Antibiotic resistance is an increasing health problem, but new research suggests it is not only caused by the overuse of antibiotics. It's also caused by pollution. Using a process known as genomic analysis, researchers from the University of Georgia found a strong correlation between antibiotic resistance and heavy metal contamination in an environment.
According to this study, published in the July issue of the journal Microbial Biotechnology, soils with heavy metals had a higher level of specific bacterial hosts that were accompanied by antibiotic-resistant genes. Hosts included Acidobacteriaoceae, Bradyrhizobium and Streptomyces. The bacteria had antibiotic-resistant genes, known as ARGs, for vancomycin, bacitracin and polymyxin. All three drugs are used to treat infections in humans. The bacteria also had an ARG for multidrug resistance, a strong defense gene that can resist heavy metals as well as antibiotics.
Overuse of antibiotics in the environment is one cause
When these ARGs were present in the soil, metal-resistant genes, or MRGs, were present for several metals including arsenic, copper, cadmium and zinc. The microorganisms develop new strategies and countermeasures over time to protect themselves. The overuse of antibiotics in the environment adds additional selection pressure on microorganisms that accelerates their ability to resist multiple classes of antibiotics. But antibiotics aren't the only source of selection pressure. Researchers say that many bacteria possess genes that simultaneously work on multiple compounds that would be toxic to the cell, and this includes metals.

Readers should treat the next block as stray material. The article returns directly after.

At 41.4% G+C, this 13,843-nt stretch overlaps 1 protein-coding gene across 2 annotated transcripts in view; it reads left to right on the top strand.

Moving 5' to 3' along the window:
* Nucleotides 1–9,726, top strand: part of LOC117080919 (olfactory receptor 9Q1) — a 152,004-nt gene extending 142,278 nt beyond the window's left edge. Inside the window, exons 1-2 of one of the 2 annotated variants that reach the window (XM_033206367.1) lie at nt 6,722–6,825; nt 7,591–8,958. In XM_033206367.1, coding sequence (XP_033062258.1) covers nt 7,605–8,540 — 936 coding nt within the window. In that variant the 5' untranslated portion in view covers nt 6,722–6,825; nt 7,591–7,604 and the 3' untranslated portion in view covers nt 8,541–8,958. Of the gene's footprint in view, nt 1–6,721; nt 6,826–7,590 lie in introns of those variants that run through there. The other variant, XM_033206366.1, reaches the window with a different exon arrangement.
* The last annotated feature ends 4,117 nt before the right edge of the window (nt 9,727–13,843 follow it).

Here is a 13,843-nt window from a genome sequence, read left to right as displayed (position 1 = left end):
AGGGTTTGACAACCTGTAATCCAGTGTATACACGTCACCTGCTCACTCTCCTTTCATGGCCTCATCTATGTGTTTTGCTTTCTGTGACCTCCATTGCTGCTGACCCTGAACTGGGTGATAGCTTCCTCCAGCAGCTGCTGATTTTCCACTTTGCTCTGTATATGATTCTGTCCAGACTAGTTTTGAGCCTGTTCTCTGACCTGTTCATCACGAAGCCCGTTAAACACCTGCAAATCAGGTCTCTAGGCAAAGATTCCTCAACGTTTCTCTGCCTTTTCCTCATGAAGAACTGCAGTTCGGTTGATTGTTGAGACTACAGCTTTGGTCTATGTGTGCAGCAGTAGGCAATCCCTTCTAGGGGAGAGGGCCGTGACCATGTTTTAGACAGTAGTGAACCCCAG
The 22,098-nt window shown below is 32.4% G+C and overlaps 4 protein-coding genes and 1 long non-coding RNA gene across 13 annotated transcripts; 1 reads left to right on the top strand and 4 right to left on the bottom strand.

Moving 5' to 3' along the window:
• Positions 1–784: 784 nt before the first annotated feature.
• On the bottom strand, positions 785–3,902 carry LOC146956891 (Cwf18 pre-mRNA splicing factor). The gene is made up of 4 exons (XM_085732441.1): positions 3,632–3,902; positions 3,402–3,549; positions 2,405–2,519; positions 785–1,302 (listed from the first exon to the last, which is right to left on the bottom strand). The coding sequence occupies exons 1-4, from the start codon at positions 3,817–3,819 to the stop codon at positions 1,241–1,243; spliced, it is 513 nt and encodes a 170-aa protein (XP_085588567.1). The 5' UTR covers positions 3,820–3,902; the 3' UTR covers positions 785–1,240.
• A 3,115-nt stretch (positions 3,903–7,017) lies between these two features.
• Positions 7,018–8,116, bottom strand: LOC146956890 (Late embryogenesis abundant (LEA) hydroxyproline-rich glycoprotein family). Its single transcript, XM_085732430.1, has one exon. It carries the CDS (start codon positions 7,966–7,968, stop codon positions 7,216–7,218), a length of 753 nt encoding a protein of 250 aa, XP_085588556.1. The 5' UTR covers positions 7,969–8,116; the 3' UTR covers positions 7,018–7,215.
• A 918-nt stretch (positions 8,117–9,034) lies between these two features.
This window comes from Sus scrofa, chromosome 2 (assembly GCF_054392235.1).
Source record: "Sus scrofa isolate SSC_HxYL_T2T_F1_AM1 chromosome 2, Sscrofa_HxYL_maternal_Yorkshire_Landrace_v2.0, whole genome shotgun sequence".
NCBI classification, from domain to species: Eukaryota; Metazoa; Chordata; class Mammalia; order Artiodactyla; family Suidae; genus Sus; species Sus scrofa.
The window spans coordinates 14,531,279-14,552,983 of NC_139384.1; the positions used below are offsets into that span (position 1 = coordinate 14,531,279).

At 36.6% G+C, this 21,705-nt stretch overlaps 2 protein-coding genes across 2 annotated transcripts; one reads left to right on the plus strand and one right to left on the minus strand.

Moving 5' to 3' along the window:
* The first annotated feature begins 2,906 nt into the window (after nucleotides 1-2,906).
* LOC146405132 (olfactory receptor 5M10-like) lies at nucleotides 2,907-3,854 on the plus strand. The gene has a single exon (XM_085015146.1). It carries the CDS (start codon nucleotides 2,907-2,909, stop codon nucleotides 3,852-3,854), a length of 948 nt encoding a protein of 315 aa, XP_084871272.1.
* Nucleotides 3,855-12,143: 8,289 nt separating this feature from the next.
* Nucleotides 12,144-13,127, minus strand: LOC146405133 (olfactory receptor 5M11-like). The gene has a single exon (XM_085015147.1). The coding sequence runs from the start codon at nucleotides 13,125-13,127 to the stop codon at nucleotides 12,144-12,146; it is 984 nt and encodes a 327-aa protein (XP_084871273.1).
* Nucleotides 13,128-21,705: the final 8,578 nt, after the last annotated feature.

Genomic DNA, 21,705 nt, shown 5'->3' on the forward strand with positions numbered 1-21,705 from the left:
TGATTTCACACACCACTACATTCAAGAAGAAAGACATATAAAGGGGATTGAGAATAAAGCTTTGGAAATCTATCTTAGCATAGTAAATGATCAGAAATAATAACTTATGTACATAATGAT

Metal-resistant genes respond the same way as antibiotic resistant genes
However, researchers agree that more research needs to be done to determine if metal-resistant genes respond in the same way to bacteria as antibiotic-resistant genes. Unlike antibiotics, heavy metals don't degrade in the environment so "they can exert long-standing pressure". The study reports previous research identified antibiotic-resistance in heavy metal-contaminated streams on the site by examining water samples in the lab.
According to researchers, when you expose the sample to a drug on a petri dish or assay, it only represents a fraction. This doesn't give you a complete picture. Genomic analysis gives a better picture. Researchers are now hopeful that they can now start to characterize bacterial communities and specific ARG and MRG genes in the environment.
Experts underline need for understanding evolution of bacteria
It is clear that there are several human pathogens that develop antibiotic resistance -- overuse is not the only cause. Human activities like agriculture and the combustion of fossil fuels play a role. Having a better understanding of how bacteria are evolving over time will help scientists see how this has an impact on drinking water and food production and how this eventually affects health.